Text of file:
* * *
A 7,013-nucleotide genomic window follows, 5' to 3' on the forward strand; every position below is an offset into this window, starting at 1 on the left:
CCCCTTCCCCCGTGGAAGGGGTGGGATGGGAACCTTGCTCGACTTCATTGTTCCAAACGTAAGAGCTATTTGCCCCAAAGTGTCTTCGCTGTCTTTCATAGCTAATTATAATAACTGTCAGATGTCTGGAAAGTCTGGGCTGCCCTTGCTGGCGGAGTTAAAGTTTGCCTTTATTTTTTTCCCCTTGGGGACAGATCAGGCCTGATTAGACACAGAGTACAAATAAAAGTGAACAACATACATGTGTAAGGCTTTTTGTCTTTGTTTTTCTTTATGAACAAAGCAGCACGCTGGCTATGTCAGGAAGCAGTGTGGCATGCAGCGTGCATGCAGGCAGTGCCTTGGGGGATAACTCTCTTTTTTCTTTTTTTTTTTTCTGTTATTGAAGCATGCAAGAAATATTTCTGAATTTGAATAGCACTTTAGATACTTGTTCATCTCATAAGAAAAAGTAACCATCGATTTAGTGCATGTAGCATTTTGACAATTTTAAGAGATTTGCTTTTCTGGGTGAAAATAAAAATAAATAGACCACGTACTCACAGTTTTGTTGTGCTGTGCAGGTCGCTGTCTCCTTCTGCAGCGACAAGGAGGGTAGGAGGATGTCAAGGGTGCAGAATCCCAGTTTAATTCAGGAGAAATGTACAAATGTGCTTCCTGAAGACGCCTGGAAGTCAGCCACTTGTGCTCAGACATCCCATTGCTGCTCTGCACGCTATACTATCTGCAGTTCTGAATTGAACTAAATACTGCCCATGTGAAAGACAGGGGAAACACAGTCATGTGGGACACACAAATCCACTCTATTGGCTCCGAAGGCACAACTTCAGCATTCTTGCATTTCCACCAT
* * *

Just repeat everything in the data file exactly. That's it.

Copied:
A 7,013-nucleotide genomic window follows, 5' to 3' on the forward strand; every position below is an offset into this window, starting at 1 on the left:
CCCCTTCCCCCGTGGAAGGGGTGGGATGGGAACCTTGCTCGACTTCATTGTTCCAAACGTAAGAGCTATTTGCCCCAAAGTGTCTTCGCTGTCTTTCATAGCTAATTATAATAACTGTCAGATGTCTGGAAAGTCTGGGCTGCCCTTGCTGGCGGAGTTAAAGTTTGCCTTTATTTTTTTCCCCTTGGGGACAGATCAGGCCTGATTAGACACAGAGTACAAATAAAAGTGAACAACATACATGTGTAAGGCTTTTTGTCTTTGTTTTTCTTTATGAACAAAGCAGCACGCTGGCTATGTCAGGAAGCAGTGTGGCATGCAGCGTGCATGCAGGCAGTGCCTTGGGGGATAACTCTCTTTTTTCTTTTTTTTTTTTCTGTTATTGAAGCATGCAAGAAATATTTCTGAATTTGAATAGCACTTTAGATACTTGTTCATCTCATAAGAAAAAGTAACCATCGATTTAGTGCATGTAGCATTTTGACAATTTTAAGAGATTTGCTTTTCTGGGTGAAAATAAAAATAAATAGACCACGTACTCACAGTTTTGTTGTGCTGTGCAGGTCGCTGTCTCCTTCTGCAGCGACAAGGAGGGTAGGAGGATGTCAAGGGTGCAGAATCCCAGTTTAATTCAGGAGAAATGTACAAATGTGCTTCCTGAAGACGCCTGGAAGTCAGCCACTTGTGCTCAGACATCCCATTGCTGCTCTGCACGCTATACTATCTGCAGTTCTGAATTGAACTAAATACTGCCCATGTGAAAGACAGGGGAAACACAGTCATGTGGGACACACAAATCCACTCTATTGGCTCCGAAGGCACAACTTCAGCATTCTTGCATTTCCACCAT